Faversham’s tradition of shipbuilding goes back several hundred years and Standard Quay played an important role in Faversham’s maritime history. Between 1916 and 1969, Faversham built and launched over 1200 ships. One of Standard Quay’s classic ‘barn’ buildings, dating back to the 18th century, is the temporary home of the Cambria Thames Barge Exhibition.
If you need a break and fancy some breakfast, lunch or tea – then the Secret Garden Café at Standard Quay is a lovely spot to enjoy freshly prepared, locally sourced food. If the weather is being kind, there’s a peaceful outdoor garden where you can enjoy your meal. The café is dog-friendly too – ideal if you’re also enjoying a walk along the Creek.
The Anchor Pub at the bottom of Abbey Street is traditional inn with a great atmosphere – cosy in the winter but with a large sunny garden to enjoy in the summer. It offers a wide selection of drink and food – family plus dogs are very welcome.
FAVERSHAM’S HIDDEN CREEKSIDE GEM
Just a short walk from Faversham’s historic Market Place is the gorgeous Abbey Street – known as the ‘finest medieval street in the South East’ – it actually contains a fascinating selection of properties spanning across the centuries. Abbey Street provides a beautiful tree-lined approach to Standard Quay, which is located at its far end and nestled alongside Faversham Creek.
Many towns have their hidden treasures and Faversham is no exception. Although considering the increasing number of people visiting Standard Quay, it’s becoming the worst kept secret ever!
Much of the appeal is its attractive, weather boarded buildings and very special Creekside setting. Views up the Creek take in the iconic Oyster Bay Building, which features in many visitor photos of Faversham, along with boats and barges moored alongside the Quay. It is home to classic ships as well as traditional fishing boats, tugs and overnight moorings of all sorts.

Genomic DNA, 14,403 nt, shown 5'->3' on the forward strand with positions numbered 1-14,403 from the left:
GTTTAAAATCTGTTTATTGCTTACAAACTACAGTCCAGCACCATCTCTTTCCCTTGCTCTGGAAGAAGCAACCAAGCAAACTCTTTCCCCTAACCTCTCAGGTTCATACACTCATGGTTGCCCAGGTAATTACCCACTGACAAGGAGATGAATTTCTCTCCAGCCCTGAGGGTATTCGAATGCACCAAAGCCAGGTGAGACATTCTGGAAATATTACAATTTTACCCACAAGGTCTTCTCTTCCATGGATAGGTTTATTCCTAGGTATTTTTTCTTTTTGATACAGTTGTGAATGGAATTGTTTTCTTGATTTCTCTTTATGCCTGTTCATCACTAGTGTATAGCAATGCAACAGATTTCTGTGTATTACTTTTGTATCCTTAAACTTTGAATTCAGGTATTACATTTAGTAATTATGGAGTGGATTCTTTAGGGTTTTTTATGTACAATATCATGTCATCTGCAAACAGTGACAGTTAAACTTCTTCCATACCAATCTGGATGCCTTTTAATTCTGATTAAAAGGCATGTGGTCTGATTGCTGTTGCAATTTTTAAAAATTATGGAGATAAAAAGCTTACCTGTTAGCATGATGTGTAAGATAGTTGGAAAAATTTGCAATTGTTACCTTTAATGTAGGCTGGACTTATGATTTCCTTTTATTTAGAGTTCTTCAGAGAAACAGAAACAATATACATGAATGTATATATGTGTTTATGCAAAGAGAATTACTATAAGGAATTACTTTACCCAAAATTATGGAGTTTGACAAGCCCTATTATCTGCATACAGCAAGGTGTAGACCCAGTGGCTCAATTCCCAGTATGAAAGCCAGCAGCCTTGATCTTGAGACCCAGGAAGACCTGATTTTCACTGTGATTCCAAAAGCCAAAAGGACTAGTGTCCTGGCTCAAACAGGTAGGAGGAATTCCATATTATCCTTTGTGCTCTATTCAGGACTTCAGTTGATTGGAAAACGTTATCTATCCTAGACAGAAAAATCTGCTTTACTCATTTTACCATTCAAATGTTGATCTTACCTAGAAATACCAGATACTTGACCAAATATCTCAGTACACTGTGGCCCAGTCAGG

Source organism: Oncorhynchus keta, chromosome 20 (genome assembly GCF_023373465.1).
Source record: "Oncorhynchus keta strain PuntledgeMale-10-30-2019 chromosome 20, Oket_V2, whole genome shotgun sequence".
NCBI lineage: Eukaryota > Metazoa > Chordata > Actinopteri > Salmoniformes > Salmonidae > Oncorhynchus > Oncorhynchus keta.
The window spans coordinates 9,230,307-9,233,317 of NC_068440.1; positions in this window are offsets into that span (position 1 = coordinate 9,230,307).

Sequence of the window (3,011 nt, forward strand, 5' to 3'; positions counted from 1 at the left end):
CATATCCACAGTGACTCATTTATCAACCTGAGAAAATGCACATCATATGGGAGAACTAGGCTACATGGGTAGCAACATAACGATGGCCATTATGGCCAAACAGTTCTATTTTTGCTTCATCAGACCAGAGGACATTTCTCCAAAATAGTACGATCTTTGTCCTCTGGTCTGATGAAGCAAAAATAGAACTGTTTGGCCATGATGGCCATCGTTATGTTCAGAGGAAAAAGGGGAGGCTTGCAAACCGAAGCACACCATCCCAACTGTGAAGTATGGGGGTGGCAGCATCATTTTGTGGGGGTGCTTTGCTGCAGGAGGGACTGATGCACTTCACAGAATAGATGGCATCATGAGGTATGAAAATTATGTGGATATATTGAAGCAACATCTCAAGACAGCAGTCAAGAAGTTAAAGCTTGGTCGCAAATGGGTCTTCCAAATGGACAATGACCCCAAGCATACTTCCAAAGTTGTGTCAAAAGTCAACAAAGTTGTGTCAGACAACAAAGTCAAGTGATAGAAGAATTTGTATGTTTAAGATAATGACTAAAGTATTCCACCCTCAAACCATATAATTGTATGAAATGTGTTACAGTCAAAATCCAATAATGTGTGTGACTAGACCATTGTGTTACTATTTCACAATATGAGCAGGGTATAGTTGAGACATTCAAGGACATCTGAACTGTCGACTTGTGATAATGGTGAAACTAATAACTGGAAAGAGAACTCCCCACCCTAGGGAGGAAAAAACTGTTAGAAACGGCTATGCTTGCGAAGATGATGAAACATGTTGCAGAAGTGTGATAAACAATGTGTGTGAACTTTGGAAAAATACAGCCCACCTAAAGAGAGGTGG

The views across the Creek to Faversham Marshes are beautiful – particularly on a lovely sunny day. When visiting Standard Quay, it’s worth joining the footpath that takes you along the Creekside to Iron Wharf, where you can admire hundreds of boats in and out of the water, many being worked on by local boat builders.
Standard Quay itself contains some very appealing businesses, popular among visitors. There are a number of antiques and vintage businesses, selling everything from old Beano albums, to dining tables, to vintage tools and everything between. Pierre & Dom has a fine selection of vintage pictures, paintings, photos and prints and Aladdin’s Loft, as its name implies, includes an eclectic collection including tea sets, vintage clothing, jewellery and more.
There are also a number of shops selling fresh produce including the Butcher of Brogdale, Herman’s Plaice Fishmongers and Salt & Spice, which as well as blending its own spice mixes, sells wonderful fresh fruit and veg.
For anyone looking for a longer walk around this area of Faversham, the ‘Earth, Wind and Water Walk’ combines the best of Faversham’s countryside and coast and you can easily join the route from Standard Quay. There are longer and shorter versions of the walk, to suit all energy levels.
Parking at Standard Quay is free and many visitors use it as a base to explore Faversham, as the town centre is only a ten minute walk away. Or if you’re feeling adventurous, you can hire a Surrey Bike and explore the area by pedal-power!
If, after reading this, you fancy spending time at Standard Quay, the Customs House offers luxury B&B accommodation and is located overlooking the Creek and marshes.
If you’re not staying overnight, Standard Quay is still a lovely Faversham attraction for visitors and day trippers and the perfect place to explore surrounding the countryside and the beautiful market town that is Faversham.
More information on the history of Abbey Street: faversham.org/history/places/abbey-street